Sophie Jewry: Right, what do I need to do with my website to make sure that it’s compliant with GDPRS? Is there anything that needs to be done?

For example, you’ve got … a normal info site, a membership site and a shop. So, do you wanna go for info site first?

Neil Penny: Yeah. Okay. So, for any website you will need to update that information for your terms and conditions, and your privacy policy. So, your privacy policy needs to recognise that you are handling cookies, and that you’re not responsible for third party website or content. That’s standard as normal data protection rules now. Include information about your ICO registration as well.

Sophie Jewry: Okay.

Neil Penny: But, the privacy policy does need to be updated. Within that privacy policy you will need to have some information relating to a Subject Access Request. ‘Subjects’ are what the European Union call consumers and they have the right to ask for information on what you may hold on them.

Sophie Jewry: Okay.

Neil Penny: They have this right now, but for the 25th of May it’s slightly different. You’ve got 30 days to supply that information, and they then have the right to come back to you and ask you to correct any information, or they can have the ‘Right To Be Forgotten’.

Sophie Jewry: Okay.

Neil Penny: This is something known as the Right To Be Forgotten. You will need a policy that explains how they do that, but within the privacy policy you need to make them aware they have the right to be forgotten.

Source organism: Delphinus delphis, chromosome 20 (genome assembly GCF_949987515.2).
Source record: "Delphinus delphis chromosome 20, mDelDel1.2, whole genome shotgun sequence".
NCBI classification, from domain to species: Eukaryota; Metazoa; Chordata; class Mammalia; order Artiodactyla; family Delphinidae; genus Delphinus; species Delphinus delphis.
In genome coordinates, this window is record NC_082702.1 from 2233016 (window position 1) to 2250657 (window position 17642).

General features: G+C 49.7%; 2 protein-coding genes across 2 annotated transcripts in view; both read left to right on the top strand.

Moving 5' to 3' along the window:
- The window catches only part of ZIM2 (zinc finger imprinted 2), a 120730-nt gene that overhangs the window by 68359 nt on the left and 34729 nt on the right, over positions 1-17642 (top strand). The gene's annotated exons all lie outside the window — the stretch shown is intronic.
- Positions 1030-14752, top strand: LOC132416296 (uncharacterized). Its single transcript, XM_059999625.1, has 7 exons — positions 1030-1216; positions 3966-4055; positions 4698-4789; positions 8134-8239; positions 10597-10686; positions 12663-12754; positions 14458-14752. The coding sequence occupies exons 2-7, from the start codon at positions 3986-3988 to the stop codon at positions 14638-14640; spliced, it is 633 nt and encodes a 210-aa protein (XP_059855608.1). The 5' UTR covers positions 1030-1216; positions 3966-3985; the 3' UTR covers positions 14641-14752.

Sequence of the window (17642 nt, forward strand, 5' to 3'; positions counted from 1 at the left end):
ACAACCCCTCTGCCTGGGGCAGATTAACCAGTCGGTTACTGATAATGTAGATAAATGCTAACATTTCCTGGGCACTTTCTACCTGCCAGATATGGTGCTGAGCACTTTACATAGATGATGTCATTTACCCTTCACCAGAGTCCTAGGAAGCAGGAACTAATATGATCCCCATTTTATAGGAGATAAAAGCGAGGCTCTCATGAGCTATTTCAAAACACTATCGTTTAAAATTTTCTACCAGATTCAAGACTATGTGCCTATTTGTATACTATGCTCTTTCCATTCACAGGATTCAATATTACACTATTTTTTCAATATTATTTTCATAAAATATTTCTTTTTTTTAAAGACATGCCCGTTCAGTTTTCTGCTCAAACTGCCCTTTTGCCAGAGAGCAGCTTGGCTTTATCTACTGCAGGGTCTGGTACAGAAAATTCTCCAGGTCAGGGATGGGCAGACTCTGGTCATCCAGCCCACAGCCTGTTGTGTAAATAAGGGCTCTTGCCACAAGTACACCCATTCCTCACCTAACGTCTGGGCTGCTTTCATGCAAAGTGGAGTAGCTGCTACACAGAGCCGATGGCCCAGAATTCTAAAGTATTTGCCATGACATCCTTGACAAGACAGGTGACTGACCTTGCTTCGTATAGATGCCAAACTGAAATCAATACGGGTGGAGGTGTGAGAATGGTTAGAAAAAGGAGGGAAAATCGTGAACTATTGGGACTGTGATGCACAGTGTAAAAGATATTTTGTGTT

So, the Right To Be Forgotten means the consumer says, “I no longer wish you to remember me or my business with you.” And you simply delete them and that’s their right to do that.

Sophie Jewry: But, we need to make sure that we log that we’ve deleted them?

Neil Penny: Yes. Do maintain a log that their information has been deleted.

Sophie Jewry: But, obviously, do you just say I’ve deleted … Put like their name? You wouldn’t hold their data?

Neil Penny: Correct, that’s it.

Sophie Jewry: You’d have to delete the data, but just say this person-

Neil Penny: Yeah. So, you would say, “This person-“

Sophie Jewry: Joe Blogs.

Neil Penny: … “Joe Blogs has requested on such and such a date to be … For the right to be forgotten and that was completed on such and such a date.” As long as you got record of it that’s that.

The reason you need this is in case the consumer feels their privacy has been violated and they’ve received information or unwanted correspondence and they think you might be responsible.

In case, you get any enquiries for that you can say, “Yes, I remember that person. We have forgotten them and we haven’t sent them anything.” And you’ve got a record of that.

Sophie Jewry: So, you would just have a separate folder or file, like a spreadsheet, where you just say these people are forgotten on these dates.

Neil Penny: Yes, indeed.

Sophie Jewry: Nice and easy.

Neil Penny: So, you should have an internal policy as well about Subject Access Request. So, who deals with it? Who are they addressed to? How is that processed with remembering the key information?

Don’t forget anything, so if you got credit card information tell them what it is, how it was obtained, et cetera, et cetera. And you’ve got 30 days to comply with that.